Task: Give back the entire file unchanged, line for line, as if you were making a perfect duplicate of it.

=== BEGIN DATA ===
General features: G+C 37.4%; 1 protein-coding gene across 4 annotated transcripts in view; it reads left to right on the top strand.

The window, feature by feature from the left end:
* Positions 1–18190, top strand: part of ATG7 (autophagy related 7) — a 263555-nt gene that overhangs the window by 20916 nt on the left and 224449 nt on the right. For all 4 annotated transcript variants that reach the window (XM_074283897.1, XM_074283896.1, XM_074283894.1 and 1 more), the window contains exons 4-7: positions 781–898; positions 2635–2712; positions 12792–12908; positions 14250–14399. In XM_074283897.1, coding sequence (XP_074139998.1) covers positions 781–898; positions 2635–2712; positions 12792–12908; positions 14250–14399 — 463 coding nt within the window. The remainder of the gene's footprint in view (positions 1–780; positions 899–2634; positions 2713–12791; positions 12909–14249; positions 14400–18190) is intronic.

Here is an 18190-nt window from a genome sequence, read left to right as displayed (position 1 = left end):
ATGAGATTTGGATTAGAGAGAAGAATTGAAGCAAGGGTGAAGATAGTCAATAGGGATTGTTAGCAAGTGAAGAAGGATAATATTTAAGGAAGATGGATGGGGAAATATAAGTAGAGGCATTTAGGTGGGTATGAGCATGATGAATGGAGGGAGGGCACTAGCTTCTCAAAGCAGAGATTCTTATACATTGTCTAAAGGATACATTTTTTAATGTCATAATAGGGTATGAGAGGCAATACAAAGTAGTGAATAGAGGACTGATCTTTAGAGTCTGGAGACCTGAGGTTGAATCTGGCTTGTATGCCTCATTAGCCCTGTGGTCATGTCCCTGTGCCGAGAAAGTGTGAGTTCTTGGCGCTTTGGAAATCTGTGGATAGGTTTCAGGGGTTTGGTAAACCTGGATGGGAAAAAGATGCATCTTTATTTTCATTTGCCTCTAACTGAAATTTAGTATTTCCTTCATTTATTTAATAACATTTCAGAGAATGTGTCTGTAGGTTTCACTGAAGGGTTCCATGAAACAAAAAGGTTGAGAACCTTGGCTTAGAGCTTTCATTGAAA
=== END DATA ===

General features: G+C 37.4%; 1 protein-coding gene across 4 annotated transcripts in view; it reads left to right on the top strand.

The window, feature by feature from the left end:
* Positions 1–18190, top strand: part of ATG7 (autophagy related 7) — a 263555-nt gene that overhangs the window by 20916 nt on the left and 224449 nt on the right. For all 4 annotated transcript variants that reach the window (XM_074283897.1, XM_074283896.1, XM_074283894.1 and 1 more), the window contains exons 4-7: positions 781–898; positions 2635–2712; positions 12792–12908; positions 14250–14399. In XM_074283897.1, coding sequence (XP_074139998.1) covers positions 781–898; positions 2635–2712; positions 12792–12908; positions 14250–14399 — 463 coding nt within the window. The remainder of the gene's footprint in view (positions 1–780; positions 899–2634; positions 2713–12791; positions 12909–14249; positions 14400–18190) is intronic.

Here is an 18190-nt window from a genome sequence, read left to right as displayed (position 1 = left end):
ATGAGATTTGGATTAGAGAGAAGAATTGAAGCAAGGGTGAAGATAGTCAATAGGGATTGTTAGCAAGTGAAGAAGGATAATATTTAAGGAAGATGGATGGGGAAATATAAGTAGAGGCATTTAGGTGGGTATGAGCATGATGAATGGAGGGAGGGCACTAGCTTCTCAAAGCAGAGATTCTTATACATTGTCTAAAGGATACATTTTTTAATGTCATAATAGGGTATGAGAGGCAATACAAAGTAGTGAATAGAGGACTGATCTTTAGAGTCTGGAGACCTGAGGTTGAATCTGGCTTGTATGCCTCATTAGCCCTGTGGTCATGTCCCTGTGCCGAGAAAGTGTGAGTTCTTGGCGCTTTGGAAATCTGTGGATAGGTTTCAGGGGTTTGGTAAACCTGGATGGGAAAAAGATGCATCTTTATTTTCATTTGCCTCTAACTGAAATTTAGTATTTCCTTCATTTATTTAATAACATTTCAGAGAATGTGTCTGTAGGTTTCACTGAAGGGTTCCATGAAACAAAAAGGTTGAGAACCTTGGCTTAGAGCTTTCATTGAAA